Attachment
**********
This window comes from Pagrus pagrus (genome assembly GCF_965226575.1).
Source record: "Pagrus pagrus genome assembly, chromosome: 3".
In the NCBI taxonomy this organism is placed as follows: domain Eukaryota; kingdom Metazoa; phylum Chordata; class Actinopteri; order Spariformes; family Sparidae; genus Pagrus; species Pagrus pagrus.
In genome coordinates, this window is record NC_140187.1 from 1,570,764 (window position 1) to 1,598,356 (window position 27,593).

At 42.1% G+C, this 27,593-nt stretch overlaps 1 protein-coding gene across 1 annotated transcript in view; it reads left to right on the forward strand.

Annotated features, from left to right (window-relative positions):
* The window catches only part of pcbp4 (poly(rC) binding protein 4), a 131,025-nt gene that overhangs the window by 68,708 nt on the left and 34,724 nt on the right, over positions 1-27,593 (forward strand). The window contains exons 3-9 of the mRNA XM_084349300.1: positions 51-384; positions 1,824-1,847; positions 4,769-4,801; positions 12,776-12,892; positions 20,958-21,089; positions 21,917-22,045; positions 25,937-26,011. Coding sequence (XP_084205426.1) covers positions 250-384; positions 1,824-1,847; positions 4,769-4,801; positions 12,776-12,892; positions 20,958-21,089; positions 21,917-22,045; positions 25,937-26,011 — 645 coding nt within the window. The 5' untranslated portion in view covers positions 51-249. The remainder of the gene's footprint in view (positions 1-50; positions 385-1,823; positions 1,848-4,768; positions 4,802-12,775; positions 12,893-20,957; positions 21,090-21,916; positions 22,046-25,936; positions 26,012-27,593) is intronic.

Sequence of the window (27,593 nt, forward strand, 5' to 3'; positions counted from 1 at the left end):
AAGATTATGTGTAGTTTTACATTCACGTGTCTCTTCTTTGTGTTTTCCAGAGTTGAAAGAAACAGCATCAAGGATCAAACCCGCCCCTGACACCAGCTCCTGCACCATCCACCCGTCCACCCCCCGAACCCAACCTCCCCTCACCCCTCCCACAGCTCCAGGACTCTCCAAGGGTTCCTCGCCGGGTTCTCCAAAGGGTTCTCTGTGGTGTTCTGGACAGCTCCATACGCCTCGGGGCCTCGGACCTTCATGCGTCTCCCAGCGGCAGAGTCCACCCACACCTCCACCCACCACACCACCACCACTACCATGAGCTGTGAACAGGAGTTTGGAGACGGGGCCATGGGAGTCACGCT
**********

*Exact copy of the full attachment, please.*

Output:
This window comes from Pagrus pagrus (genome assembly GCF_965226575.1).
Source record: "Pagrus pagrus genome assembly, chromosome: 3".
In the NCBI taxonomy this organism is placed as follows: domain Eukaryota; kingdom Metazoa; phylum Chordata; class Actinopteri; order Spariformes; family Sparidae; genus Pagrus; species Pagrus pagrus.
In genome coordinates, this window is record NC_140187.1 from 1,570,764 (window position 1) to 1,598,356 (window position 27,593).

At 42.1% G+C, this 27,593-nt stretch overlaps 1 protein-coding gene across 1 annotated transcript in view; it reads left to right on the forward strand.

Annotated features, from left to right (window-relative positions):
* The window catches only part of pcbp4 (poly(rC) binding protein 4), a 131,025-nt gene that overhangs the window by 68,708 nt on the left and 34,724 nt on the right, over positions 1-27,593 (forward strand). The window contains exons 3-9 of the mRNA XM_084349300.1: positions 51-384; positions 1,824-1,847; positions 4,769-4,801; positions 12,776-12,892; positions 20,958-21,089; positions 21,917-22,045; positions 25,937-26,011. Coding sequence (XP_084205426.1) covers positions 250-384; positions 1,824-1,847; positions 4,769-4,801; positions 12,776-12,892; positions 20,958-21,089; positions 21,917-22,045; positions 25,937-26,011 — 645 coding nt within the window. The 5' untranslated portion in view covers positions 51-249. The remainder of the gene's footprint in view (positions 1-50; positions 385-1,823; positions 1,848-4,768; positions 4,802-12,775; positions 12,893-20,957; positions 21,090-21,916; positions 22,046-25,936; positions 26,012-27,593) is intronic.

Sequence of the window (27,593 nt, forward strand, 5' to 3'; positions counted from 1 at the left end):
AAGATTATGTGTAGTTTTACATTCACGTGTCTCTTCTTTGTGTTTTCCAGAGTTGAAAGAAACAGCATCAAGGATCAAACCCGCCCCTGACACCAGCTCCTGCACCATCCACCCGTCCACCCCCCGAACCCAACCTCCCCTCACCCCTCCCACAGCTCCAGGACTCTCCAAGGGTTCCTCGCCGGGTTCTCCAAAGGGTTCTCTGTGGTGTTCTGGACAGCTCCATACGCCTCGGGGCCTCGGACCTTCATGCGTCTCCCAGCGGCAGAGTCCACCCACACCTCCACCCACCACACCACCACCACTACCATGAGCTGTGAACAGGAGTTTGGAGACGGGGCCATGGGAGTCACGCT